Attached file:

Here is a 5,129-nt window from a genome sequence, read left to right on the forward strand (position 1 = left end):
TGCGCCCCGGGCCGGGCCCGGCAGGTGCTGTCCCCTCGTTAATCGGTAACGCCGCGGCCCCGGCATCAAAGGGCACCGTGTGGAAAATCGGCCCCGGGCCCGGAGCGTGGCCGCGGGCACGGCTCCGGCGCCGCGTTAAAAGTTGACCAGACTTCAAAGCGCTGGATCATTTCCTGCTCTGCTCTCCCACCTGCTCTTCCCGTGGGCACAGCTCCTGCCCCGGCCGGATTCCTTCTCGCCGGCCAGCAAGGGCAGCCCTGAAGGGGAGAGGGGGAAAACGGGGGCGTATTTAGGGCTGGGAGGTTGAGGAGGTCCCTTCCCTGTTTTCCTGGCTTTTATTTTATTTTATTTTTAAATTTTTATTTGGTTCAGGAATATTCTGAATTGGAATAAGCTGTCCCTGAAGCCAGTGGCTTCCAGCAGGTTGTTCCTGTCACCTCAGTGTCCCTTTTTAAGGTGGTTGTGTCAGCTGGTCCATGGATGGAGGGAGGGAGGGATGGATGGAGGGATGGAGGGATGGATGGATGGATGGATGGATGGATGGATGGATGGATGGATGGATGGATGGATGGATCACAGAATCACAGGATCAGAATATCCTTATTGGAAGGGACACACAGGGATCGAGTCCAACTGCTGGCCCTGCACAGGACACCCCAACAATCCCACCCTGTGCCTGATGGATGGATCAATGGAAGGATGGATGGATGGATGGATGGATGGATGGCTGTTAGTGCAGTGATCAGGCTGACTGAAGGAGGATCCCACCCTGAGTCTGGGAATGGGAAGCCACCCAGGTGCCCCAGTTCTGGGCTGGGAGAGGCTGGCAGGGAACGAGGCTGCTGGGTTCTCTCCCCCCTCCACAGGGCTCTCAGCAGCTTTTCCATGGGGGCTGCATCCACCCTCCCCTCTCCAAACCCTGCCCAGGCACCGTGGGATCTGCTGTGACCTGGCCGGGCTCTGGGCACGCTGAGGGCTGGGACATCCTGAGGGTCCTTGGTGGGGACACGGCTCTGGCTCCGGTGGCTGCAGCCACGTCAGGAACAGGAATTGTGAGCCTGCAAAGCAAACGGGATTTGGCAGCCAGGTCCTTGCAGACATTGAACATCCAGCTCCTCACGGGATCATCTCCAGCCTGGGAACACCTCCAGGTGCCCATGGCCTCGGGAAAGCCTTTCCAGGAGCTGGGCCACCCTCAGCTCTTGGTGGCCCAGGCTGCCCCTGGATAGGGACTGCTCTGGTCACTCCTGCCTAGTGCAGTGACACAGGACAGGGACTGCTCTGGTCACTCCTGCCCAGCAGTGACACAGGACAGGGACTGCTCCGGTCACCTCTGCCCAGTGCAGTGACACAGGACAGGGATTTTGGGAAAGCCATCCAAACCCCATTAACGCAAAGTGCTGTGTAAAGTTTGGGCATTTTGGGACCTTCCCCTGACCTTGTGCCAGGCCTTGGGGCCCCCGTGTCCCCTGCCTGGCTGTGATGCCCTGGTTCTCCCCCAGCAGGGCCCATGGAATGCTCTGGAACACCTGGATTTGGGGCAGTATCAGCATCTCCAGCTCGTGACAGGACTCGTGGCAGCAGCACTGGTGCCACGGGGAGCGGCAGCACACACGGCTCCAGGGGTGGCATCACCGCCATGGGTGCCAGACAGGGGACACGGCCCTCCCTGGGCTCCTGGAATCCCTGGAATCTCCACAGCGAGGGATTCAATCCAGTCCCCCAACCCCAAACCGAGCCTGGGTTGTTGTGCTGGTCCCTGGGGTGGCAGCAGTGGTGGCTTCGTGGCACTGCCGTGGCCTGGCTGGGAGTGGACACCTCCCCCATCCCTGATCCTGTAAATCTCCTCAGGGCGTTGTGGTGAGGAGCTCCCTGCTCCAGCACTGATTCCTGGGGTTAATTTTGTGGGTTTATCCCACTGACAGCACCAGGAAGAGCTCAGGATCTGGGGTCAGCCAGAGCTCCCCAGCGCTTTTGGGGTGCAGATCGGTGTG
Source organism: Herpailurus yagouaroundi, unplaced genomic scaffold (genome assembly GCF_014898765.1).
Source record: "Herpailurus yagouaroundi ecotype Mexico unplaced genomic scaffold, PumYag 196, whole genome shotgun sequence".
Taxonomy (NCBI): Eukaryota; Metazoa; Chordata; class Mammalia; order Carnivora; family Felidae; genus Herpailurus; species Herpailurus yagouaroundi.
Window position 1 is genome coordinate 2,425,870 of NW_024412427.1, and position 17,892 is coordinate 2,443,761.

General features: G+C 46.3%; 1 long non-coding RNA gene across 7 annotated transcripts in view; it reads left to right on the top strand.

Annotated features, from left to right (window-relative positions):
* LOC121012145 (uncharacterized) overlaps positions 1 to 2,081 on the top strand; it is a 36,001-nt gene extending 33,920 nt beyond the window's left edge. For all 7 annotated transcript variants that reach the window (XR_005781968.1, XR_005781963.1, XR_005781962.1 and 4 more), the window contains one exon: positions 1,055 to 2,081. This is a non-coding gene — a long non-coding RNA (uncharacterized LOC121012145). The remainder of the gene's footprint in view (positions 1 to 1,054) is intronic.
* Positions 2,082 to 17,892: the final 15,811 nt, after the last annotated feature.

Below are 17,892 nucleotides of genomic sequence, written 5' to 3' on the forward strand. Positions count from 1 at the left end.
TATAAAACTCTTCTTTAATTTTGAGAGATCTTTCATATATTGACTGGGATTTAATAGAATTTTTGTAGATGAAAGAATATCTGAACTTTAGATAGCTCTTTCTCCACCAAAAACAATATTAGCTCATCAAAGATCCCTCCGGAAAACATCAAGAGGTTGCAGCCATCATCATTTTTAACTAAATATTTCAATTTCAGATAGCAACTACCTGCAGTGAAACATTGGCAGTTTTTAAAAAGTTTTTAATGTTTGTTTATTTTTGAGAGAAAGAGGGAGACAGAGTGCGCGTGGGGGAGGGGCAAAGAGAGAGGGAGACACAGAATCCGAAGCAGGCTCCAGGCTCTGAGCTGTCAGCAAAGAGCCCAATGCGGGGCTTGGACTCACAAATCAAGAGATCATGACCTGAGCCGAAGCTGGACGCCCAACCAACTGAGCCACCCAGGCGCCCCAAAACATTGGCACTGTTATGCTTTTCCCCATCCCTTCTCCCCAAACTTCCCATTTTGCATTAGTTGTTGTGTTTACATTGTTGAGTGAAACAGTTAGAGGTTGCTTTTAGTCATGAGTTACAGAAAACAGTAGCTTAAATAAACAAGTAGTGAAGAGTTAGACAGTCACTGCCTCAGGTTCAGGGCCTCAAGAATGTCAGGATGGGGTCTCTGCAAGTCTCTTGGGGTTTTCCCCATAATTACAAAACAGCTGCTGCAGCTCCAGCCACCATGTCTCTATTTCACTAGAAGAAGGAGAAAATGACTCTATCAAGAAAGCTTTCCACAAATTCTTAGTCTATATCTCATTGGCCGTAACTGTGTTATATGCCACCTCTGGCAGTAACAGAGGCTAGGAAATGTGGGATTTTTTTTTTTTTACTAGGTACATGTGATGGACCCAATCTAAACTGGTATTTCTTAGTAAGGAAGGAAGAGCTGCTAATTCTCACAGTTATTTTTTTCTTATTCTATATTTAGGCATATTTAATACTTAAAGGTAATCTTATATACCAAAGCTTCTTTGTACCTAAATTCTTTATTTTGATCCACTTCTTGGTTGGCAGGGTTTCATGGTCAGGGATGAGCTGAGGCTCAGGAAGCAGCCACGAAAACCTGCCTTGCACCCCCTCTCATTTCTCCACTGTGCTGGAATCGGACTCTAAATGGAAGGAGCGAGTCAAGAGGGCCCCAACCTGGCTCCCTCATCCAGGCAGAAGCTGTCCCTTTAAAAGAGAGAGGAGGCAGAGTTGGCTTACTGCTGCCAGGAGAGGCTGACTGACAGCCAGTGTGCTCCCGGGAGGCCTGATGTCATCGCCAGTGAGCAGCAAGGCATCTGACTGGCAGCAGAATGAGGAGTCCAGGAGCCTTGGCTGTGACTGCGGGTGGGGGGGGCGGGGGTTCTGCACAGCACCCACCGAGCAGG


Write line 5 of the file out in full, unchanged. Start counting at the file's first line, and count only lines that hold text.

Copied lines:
Taxonomy (NCBI): Eukaryota; Metazoa; Chordata; class Mammalia; order Carnivora; family Felidae; genus Herpailurus; species Herpailurus yagouaroundi.